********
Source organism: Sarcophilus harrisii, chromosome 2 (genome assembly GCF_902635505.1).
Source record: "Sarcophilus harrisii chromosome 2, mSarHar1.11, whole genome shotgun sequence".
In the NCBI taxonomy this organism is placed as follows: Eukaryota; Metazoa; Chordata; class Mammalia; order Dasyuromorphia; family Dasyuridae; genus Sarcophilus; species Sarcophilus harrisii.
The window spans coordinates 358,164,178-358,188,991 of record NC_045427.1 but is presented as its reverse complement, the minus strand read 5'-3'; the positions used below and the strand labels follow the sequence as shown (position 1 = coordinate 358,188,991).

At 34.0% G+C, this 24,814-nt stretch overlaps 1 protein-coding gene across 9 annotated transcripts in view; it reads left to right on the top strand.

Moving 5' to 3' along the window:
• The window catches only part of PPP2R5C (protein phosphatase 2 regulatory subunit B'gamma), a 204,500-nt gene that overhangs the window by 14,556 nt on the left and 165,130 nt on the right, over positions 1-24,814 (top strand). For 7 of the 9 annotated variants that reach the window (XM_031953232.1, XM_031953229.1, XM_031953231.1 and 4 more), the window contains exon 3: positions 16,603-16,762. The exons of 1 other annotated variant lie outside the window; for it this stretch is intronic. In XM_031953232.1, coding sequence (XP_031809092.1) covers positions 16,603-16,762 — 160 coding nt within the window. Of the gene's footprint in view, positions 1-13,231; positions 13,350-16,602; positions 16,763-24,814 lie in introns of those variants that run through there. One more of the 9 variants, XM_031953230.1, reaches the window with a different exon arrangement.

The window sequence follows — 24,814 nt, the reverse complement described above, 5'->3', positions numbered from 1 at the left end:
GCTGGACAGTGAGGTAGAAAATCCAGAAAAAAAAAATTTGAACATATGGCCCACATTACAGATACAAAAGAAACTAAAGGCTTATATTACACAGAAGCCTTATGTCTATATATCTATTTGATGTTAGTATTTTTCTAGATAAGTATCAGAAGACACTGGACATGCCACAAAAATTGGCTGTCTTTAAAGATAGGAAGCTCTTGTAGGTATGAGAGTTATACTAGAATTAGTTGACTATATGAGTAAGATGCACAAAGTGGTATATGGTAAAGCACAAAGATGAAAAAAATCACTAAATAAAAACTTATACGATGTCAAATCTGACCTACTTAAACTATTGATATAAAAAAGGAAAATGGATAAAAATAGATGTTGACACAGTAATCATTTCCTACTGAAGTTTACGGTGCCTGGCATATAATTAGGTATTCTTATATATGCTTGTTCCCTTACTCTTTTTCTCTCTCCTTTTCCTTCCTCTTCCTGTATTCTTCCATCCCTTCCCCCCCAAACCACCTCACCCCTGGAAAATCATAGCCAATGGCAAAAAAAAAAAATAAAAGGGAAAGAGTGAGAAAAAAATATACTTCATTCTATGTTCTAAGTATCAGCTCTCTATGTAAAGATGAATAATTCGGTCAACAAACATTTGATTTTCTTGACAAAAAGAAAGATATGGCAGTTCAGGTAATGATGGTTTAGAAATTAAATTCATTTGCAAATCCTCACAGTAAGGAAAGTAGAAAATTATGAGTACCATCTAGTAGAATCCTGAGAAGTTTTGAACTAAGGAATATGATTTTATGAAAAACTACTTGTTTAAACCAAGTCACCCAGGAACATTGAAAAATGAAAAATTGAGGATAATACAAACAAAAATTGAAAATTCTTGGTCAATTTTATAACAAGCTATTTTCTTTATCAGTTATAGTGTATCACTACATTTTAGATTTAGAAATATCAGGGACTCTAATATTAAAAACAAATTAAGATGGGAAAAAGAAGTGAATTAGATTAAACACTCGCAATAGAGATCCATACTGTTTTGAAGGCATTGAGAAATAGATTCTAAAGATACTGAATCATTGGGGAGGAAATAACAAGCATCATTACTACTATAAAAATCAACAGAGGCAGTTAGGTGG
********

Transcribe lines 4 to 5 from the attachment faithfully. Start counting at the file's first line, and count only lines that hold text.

The window spans coordinates 358,164,178-358,188,991 of record NC_045427.1 but is presented as its reverse complement, the minus strand read 5'-3'; the positions used below and the strand labels follow the sequence as shown (position 1 = coordinate 358,188,991).

At 34.0% G+C, this 24,814-nt stretch overlaps 1 protein-coding gene across 9 annotated transcripts in view; it reads left to right on the top strand.